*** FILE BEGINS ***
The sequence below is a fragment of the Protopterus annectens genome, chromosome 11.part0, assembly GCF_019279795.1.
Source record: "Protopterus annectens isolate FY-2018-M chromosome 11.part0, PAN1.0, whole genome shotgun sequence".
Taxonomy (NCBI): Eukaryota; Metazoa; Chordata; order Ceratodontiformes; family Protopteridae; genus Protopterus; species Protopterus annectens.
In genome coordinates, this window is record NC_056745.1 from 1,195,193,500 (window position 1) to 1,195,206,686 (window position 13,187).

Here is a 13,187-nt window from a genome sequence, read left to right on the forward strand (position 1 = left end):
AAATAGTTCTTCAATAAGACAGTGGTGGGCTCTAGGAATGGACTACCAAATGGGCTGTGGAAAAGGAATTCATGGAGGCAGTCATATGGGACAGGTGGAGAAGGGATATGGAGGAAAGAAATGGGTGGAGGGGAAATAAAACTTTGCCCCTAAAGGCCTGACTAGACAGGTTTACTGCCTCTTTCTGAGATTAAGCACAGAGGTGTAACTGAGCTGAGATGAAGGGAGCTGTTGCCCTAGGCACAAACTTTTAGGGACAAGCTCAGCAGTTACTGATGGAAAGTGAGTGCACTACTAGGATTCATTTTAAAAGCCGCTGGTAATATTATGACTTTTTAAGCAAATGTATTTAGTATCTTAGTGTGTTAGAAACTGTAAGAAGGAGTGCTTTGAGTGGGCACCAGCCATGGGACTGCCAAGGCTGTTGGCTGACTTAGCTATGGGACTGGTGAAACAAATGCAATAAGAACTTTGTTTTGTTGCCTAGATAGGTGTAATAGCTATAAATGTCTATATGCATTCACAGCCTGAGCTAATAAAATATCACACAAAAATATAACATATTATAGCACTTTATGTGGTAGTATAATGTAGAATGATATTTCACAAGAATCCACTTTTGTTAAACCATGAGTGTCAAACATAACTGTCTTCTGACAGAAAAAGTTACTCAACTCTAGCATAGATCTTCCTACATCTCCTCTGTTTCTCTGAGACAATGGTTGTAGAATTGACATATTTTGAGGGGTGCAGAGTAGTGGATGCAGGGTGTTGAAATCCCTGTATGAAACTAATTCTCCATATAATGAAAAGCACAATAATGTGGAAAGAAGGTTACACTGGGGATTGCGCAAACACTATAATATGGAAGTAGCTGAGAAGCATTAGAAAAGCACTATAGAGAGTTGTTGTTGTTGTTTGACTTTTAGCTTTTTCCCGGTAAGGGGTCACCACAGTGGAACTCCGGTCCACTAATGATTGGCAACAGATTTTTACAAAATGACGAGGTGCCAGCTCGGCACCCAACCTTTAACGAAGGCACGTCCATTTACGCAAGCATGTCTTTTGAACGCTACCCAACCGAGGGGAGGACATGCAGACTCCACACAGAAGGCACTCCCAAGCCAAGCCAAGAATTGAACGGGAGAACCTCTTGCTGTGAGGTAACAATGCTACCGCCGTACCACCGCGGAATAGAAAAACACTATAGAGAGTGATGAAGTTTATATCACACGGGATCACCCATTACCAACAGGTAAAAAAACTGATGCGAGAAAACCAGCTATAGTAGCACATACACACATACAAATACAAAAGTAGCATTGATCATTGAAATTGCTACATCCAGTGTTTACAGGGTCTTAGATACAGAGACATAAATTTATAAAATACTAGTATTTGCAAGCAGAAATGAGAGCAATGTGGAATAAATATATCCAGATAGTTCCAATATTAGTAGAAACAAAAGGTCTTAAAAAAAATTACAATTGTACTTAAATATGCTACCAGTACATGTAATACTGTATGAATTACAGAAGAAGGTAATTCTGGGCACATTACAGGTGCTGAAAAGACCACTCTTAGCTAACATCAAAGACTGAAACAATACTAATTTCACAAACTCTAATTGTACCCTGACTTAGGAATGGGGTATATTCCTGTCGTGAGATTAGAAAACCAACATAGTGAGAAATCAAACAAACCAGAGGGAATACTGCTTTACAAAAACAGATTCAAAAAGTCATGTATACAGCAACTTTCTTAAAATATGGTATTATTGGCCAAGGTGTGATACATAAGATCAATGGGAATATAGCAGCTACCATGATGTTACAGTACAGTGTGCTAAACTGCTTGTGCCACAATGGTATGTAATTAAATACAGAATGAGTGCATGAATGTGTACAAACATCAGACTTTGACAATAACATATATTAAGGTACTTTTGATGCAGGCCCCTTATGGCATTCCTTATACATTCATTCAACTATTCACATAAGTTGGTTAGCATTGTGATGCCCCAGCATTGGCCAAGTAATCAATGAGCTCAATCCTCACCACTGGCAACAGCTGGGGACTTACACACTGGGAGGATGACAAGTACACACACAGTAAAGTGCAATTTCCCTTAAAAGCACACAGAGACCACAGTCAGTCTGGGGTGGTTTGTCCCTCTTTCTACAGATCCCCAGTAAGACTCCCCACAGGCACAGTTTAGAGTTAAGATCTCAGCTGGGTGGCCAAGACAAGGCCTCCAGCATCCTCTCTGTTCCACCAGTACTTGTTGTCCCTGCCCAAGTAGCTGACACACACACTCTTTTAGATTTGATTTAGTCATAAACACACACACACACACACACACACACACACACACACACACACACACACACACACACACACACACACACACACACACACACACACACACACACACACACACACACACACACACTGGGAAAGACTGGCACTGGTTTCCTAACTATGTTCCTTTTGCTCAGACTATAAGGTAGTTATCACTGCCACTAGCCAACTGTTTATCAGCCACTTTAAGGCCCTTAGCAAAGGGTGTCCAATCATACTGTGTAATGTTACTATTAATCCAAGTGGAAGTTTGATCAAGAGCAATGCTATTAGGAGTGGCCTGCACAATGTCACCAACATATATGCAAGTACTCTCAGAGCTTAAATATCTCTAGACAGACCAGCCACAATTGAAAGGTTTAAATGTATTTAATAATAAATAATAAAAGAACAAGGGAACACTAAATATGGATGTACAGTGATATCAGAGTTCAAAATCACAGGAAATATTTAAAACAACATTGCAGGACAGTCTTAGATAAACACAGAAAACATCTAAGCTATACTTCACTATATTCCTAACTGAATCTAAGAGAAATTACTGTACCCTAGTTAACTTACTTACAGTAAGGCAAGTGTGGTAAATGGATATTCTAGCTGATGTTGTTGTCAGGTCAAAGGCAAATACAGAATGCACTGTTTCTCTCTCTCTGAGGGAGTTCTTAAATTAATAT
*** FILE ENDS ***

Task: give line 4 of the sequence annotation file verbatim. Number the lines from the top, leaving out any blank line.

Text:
In genome coordinates, this window is record NC_056745.1 from 1,195,193,500 (window position 1) to 1,195,206,686 (window position 13,187).